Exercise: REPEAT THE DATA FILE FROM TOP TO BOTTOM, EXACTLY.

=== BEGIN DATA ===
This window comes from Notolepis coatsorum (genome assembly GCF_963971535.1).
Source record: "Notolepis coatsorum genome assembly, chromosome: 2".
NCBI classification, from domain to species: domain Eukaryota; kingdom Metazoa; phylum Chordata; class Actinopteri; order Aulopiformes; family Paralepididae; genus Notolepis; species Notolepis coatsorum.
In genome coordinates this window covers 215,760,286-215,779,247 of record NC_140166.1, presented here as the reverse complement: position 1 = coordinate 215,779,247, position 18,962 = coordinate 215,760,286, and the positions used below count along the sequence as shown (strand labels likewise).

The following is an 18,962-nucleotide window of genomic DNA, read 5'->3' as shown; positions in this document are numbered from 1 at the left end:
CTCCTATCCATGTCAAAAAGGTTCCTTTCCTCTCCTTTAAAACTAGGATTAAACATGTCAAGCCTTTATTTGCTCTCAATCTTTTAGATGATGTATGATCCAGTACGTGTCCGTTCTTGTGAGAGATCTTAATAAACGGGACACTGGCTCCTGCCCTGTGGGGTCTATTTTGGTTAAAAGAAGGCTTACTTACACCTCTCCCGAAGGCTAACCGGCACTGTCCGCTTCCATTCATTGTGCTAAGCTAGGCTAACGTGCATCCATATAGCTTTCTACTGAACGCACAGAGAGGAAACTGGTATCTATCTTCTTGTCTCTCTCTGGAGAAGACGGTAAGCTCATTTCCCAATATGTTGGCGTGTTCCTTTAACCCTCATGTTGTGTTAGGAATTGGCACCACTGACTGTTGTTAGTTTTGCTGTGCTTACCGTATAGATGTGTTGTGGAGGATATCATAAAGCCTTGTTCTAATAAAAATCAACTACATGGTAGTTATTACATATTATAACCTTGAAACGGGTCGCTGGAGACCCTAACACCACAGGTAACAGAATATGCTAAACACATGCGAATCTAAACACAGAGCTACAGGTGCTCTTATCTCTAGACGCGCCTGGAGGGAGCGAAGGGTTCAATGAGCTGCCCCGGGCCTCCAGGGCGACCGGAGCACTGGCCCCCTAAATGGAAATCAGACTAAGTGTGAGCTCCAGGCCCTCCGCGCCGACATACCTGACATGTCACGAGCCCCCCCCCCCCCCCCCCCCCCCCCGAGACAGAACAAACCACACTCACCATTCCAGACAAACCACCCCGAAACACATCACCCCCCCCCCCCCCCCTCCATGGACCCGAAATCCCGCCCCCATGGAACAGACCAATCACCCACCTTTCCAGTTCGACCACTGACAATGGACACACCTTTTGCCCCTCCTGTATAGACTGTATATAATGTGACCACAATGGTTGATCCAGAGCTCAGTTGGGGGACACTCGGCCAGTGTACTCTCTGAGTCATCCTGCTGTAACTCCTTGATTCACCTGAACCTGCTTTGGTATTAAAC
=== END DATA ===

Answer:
This window comes from Notolepis coatsorum (genome assembly GCF_963971535.1).
Source record: "Notolepis coatsorum genome assembly, chromosome: 2".
NCBI classification, from domain to species: domain Eukaryota; kingdom Metazoa; phylum Chordata; class Actinopteri; order Aulopiformes; family Paralepididae; genus Notolepis; species Notolepis coatsorum.
In genome coordinates this window covers 215,760,286-215,779,247 of record NC_140166.1, presented here as the reverse complement: position 1 = coordinate 215,779,247, position 18,962 = coordinate 215,760,286, and the positions used below count along the sequence as shown (strand labels likewise).

The following is an 18,962-nucleotide window of genomic DNA, read 5'->3' as shown; positions in this document are numbered from 1 at the left end:
CTCCTATCCATGTCAAAAAGGTTCCTTTCCTCTCCTTTAAAACTAGGATTAAACATGTCAAGCCTTTATTTGCTCTCAATCTTTTAGATGATGTATGATCCAGTACGTGTCCGTTCTTGTGAGAGATCTTAATAAACGGGACACTGGCTCCTGCCCTGTGGGGTCTATTTTGGTTAAAAGAAGGCTTACTTACACCTCTCCCGAAGGCTAACCGGCACTGTCCGCTTCCATTCATTGTGCTAAGCTAGGCTAACGTGCATCCATATAGCTTTCTACTGAACGCACAGAGAGGAAACTGGTATCTATCTTCTTGTCTCTCTCTGGAGAAGACGGTAAGCTCATTTCCCAATATGTTGGCGTGTTCCTTTAACCCTCATGTTGTGTTAGGAATTGGCACCACTGACTGTTGTTAGTTTTGCTGTGCTTACCGTATAGATGTGTTGTGGAGGATATCATAAAGCCTTGTTCTAATAAAAATCAACTACATGGTAGTTATTACATATTATAACCTTGAAACGGGTCGCTGGAGACCCTAACACCACAGGTAACAGAATATGCTAAACACATGCGAATCTAAACACAGAGCTACAGGTGCTCTTATCTCTAGACGCGCCTGGAGGGAGCGAAGGGTTCAATGAGCTGCCCCGGGCCTCCAGGGCGACCGGAGCACTGGCCCCCTAAATGGAAATCAGACTAAGTGTGAGCTCCAGGCCCTCCGCGCCGACATACCTGACATGTCACGAGCCCCCCCCCCCCCCCCCCCCCCCCCGAGACAGAACAAACCACACTCACCATTCCAGACAAACCACCCCGAAACACATCACCCCCCCCCCCCCCCCTCCATGGACCCGAAATCCCGCCCCCATGGAACAGACCAATCACCCACCTTTCCAGTTCGACCACTGACAATGGACACACCTTTTGCCCCTCCTGTATAGACTGTATATAATGTGACCACAATGGTTGATCCAGAGCTCAGTTGGGGGACACTCGGCCAGTGTACTCTCTGAGTCATCCTGCTGTAACTCCTTGATTCACCTGAACCTGCTTTGGTATTAAAC